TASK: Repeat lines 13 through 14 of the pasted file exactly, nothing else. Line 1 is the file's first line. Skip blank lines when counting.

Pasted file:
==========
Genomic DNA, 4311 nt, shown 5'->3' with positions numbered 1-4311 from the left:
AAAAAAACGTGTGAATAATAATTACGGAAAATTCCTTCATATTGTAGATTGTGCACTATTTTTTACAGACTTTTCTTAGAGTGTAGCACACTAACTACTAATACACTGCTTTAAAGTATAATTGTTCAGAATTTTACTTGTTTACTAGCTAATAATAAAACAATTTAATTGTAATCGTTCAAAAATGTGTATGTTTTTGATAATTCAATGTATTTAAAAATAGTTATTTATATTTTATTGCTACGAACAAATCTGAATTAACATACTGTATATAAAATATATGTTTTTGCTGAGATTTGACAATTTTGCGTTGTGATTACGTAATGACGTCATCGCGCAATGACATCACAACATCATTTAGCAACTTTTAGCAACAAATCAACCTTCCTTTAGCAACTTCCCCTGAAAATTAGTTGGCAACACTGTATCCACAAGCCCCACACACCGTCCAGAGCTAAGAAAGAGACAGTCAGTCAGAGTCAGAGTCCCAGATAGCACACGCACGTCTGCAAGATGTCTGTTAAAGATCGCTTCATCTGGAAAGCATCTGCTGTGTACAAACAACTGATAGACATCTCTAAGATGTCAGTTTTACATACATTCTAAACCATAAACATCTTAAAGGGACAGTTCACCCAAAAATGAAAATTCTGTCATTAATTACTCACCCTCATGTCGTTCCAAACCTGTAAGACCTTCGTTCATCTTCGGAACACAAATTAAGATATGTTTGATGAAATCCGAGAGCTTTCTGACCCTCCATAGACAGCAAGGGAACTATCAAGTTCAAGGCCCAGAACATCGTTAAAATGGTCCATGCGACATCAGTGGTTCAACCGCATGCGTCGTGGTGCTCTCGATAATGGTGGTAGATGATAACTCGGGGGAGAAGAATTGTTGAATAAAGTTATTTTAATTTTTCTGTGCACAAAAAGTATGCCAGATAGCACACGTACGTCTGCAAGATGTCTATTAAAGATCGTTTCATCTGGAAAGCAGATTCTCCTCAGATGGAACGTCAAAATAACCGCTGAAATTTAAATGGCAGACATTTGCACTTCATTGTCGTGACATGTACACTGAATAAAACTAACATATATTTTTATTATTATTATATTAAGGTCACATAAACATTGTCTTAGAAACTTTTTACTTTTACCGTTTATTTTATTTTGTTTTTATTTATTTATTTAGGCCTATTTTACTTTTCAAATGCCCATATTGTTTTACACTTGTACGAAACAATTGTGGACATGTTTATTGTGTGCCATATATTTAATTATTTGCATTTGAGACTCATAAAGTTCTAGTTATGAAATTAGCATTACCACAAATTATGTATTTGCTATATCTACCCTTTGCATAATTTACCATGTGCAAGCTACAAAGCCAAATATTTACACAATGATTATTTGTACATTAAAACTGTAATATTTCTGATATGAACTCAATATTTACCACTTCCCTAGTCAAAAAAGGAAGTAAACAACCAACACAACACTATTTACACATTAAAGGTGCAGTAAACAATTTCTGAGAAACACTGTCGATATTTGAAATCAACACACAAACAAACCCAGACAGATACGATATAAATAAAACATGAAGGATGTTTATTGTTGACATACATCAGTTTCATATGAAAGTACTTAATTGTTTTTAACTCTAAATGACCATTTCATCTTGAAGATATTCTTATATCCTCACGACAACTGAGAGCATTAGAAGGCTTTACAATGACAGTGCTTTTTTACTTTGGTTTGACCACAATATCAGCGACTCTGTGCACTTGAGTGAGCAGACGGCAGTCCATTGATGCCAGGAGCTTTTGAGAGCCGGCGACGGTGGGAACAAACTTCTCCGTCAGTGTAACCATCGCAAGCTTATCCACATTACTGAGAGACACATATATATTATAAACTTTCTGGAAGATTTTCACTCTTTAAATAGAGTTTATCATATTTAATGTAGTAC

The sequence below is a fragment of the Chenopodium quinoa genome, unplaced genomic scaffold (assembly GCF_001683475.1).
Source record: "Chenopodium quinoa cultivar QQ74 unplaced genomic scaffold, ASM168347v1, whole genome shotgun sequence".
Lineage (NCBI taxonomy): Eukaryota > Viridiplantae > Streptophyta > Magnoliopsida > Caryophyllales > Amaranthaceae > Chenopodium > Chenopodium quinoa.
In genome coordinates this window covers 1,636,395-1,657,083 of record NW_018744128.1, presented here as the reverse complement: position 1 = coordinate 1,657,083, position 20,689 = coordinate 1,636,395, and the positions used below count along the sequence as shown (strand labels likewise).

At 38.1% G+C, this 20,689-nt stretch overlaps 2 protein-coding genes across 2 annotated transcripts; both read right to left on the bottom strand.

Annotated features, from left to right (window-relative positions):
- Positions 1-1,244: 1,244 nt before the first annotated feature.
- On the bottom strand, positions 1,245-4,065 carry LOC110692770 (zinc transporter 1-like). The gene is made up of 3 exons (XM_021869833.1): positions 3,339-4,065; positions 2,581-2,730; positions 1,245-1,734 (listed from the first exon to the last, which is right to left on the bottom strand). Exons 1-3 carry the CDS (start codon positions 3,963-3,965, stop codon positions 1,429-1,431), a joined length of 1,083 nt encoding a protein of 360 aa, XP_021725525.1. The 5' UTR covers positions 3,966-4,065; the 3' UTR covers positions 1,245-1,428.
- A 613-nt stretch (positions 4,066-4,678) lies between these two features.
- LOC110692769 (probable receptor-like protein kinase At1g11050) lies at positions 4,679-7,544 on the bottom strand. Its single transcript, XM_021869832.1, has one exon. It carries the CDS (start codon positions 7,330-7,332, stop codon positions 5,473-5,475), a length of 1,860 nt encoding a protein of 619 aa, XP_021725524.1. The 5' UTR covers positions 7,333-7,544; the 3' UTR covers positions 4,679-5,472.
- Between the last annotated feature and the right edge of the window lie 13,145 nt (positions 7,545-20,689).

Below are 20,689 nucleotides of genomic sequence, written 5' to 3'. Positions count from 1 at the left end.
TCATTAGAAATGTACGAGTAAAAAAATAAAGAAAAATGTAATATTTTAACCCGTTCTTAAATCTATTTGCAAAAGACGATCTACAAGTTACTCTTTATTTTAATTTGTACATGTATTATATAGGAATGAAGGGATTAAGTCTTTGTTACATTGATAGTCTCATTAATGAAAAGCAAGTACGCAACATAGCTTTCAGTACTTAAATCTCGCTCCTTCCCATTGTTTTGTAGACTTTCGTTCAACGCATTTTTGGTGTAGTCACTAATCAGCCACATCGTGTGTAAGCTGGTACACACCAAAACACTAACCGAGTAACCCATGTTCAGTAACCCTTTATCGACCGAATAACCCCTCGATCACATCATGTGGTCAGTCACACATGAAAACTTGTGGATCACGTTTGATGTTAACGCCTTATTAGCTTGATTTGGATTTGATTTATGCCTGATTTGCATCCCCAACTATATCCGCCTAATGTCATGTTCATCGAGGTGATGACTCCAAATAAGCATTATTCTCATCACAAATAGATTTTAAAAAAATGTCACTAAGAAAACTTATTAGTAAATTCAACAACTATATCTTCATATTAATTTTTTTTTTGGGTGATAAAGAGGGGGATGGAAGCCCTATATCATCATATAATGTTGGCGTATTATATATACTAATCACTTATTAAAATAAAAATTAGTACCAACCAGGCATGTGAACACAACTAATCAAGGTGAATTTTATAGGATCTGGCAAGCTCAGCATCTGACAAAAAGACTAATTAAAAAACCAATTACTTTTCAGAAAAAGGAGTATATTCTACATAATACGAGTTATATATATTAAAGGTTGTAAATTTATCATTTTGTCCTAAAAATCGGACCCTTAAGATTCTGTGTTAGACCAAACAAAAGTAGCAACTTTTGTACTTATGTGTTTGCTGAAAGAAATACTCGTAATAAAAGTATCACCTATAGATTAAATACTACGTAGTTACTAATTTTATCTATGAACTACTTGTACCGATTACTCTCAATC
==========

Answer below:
- Between the last annotated feature and the right edge of the window lie 13,145 nt (positions 7,545-20,689).

Below are 20,689 nucleotides of genomic sequence, written 5' to 3'. Positions count from 1 at the left end.